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There's a nice proof in Donald Knuth's "The Art Of Computer Programming" vol III: "Searching and Sorting". I also found another (similar) proof here.
kind regards,
Jos
 07082010, 03:59 PM #14Member
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O(N) = as you increase the size of input, the time taken to complete operations scales linearly with that sizeBig O specifically describes the worstcase scenario, and can be used to describe the execution time required or the space used (e.g. in memory or on disk) by an algorithm.
An Intro to Big Oh Notation with Java « NerdGerl
I see they use big O in order to find the relationship between size on input and time.In fact, I think Big o is a function that represent If size of input being increased, How much time of running of algorithm will be increase. Is it right?
But then there is another question, If it is about the size of input, Then size of for example a number, will be unlimited. then there is worst case after worst case.Then we can not say this is the worst case, because there is another worst case too.
I really get confused!
Another question:
Java Code:k=0; for(i=0; i<n; i++) k++
Now my question is:
If it is the worst case, Then what can be the average case for this?
>
 07082010, 04:15 PM #15
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That example doesn't show what your problem is about: its worst case is also its best case and its also its average case. Take this example: let int[] array be an unsorted array of length n. Searching for a number m takes n steps worst case, n/2 steps average case and 1 step in the best case. The worst case and average case are both O(n). The best case takes O(1) steps in the rare event that the first array element is the wanted element.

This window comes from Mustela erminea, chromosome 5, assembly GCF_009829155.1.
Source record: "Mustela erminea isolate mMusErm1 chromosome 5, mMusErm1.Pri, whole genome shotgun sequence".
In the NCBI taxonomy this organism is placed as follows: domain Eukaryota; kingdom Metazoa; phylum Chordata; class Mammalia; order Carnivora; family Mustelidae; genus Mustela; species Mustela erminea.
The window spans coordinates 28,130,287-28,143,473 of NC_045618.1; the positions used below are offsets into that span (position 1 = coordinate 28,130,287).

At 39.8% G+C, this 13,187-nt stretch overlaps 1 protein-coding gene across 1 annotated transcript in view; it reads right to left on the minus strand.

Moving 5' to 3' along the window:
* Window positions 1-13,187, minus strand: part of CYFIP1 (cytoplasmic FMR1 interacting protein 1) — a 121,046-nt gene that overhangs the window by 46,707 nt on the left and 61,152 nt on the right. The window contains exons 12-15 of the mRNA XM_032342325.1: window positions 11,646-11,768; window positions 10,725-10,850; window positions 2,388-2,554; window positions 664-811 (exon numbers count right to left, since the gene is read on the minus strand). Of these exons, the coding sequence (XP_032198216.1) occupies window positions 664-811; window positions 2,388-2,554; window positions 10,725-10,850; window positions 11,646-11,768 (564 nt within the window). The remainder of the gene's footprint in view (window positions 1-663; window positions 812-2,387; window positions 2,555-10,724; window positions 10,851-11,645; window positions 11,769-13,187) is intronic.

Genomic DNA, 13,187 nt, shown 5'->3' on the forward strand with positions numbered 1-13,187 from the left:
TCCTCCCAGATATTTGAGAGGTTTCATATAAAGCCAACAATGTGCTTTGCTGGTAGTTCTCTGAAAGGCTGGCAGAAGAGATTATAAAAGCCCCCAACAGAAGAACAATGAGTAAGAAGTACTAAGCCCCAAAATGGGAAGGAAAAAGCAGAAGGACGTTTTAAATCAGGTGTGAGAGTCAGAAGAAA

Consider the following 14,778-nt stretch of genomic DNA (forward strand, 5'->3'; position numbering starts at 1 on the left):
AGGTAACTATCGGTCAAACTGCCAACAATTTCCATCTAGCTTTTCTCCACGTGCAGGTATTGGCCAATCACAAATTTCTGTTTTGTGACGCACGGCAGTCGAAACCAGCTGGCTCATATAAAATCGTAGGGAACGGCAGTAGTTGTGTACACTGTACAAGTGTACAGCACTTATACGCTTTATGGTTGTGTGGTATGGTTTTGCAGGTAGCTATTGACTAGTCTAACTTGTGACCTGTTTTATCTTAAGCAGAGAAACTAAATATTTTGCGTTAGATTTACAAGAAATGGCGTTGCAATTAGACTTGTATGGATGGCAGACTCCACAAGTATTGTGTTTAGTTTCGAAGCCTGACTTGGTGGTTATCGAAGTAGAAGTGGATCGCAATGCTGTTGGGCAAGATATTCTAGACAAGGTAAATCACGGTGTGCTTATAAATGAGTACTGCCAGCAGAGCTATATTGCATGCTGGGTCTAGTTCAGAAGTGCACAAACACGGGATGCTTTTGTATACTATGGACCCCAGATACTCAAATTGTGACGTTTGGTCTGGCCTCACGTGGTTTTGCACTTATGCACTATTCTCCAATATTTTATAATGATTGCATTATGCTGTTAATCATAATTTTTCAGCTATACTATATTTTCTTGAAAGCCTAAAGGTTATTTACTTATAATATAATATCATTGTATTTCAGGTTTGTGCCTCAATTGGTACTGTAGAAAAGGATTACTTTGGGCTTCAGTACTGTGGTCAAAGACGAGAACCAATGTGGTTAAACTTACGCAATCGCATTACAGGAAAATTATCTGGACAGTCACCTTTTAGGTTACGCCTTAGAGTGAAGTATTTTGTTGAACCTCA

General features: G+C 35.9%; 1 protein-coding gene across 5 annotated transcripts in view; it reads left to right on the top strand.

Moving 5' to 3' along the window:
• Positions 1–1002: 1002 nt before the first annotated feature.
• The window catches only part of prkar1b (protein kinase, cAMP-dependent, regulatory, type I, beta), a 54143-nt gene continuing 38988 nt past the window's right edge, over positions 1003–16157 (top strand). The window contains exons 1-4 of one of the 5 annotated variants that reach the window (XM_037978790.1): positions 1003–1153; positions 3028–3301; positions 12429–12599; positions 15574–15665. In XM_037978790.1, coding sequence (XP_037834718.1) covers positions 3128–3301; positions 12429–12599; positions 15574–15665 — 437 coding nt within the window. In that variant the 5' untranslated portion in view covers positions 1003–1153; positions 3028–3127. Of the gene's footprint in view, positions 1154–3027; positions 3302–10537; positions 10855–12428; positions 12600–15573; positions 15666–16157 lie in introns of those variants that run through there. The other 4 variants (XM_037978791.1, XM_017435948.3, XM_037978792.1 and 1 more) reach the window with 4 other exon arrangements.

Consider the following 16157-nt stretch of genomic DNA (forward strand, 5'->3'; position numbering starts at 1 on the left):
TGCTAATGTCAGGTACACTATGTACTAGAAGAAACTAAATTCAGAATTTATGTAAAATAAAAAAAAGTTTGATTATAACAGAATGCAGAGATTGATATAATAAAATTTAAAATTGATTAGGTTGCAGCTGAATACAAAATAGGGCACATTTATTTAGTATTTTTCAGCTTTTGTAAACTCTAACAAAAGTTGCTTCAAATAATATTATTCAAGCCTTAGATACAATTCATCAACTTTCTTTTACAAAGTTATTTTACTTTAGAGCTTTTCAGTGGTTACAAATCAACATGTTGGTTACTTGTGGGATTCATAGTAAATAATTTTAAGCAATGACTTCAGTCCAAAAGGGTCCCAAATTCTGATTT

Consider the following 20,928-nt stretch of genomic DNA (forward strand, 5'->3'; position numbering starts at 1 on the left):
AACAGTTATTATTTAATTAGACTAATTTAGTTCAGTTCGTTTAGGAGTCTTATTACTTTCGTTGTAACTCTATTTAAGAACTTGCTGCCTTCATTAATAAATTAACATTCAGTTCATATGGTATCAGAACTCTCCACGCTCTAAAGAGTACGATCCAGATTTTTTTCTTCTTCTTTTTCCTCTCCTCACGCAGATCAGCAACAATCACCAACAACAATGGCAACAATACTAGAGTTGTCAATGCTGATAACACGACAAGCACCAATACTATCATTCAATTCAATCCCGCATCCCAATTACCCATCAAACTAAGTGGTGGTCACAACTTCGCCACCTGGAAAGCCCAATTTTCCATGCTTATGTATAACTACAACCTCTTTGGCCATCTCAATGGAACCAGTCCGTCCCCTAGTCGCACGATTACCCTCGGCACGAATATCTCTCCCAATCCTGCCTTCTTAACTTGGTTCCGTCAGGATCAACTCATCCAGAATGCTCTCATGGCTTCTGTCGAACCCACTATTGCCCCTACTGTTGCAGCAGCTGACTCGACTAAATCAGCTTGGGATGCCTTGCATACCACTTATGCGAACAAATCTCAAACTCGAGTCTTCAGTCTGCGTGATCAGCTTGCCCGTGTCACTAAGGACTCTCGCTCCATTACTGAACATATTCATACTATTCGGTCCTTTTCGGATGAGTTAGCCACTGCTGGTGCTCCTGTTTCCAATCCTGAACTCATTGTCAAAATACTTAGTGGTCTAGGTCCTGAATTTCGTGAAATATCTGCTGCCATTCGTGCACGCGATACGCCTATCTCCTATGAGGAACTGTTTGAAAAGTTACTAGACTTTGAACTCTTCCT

kind regards,
Jos
 07102010, 12:41 PM #16Member
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k=0;
for(i=0; i<n; i++)
k++;
k=0;
for(j=0; j><n; j++)
k++;
Sequential for loops are not related and loop independently of each other. The first loop will execute
n times. The second loop will execute n times after the first loop finished executing. The worst case
timing will be:
O(n) + O(n) = 2 * O(n) = O(n)
We drop the constant because constants represent 1 time unit. The worst case timing is O(n).
May you explain more about this:
O(n) + O(n) = 2 * O(n) = O(n)
Another question:
Java Code:k=0; for(i=0;i<n;i++) for(j=i;j<n;j++) k++;
In this situation we calculate the worst case timing using both loops. For every i loop and for start of
the inner loop j will be n1 , n2, n3…
O(1) + O(2) + O(3) + O(4) + ......
which is the binomial series:
n ( n  1) n^2  n n^2
 =  =  = O(n2)
2 2 2
May you explain more about this
third question
Java Code:k = 0; for(i=1; i<=n; i=i*2) for(j=1; j<=i; j++) k++;
 07102010, 01:05 PM #17
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 07102010, 03:21 PM #18Member
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It is not the home work, Just a few questions
 07102010, 03:26 PM #19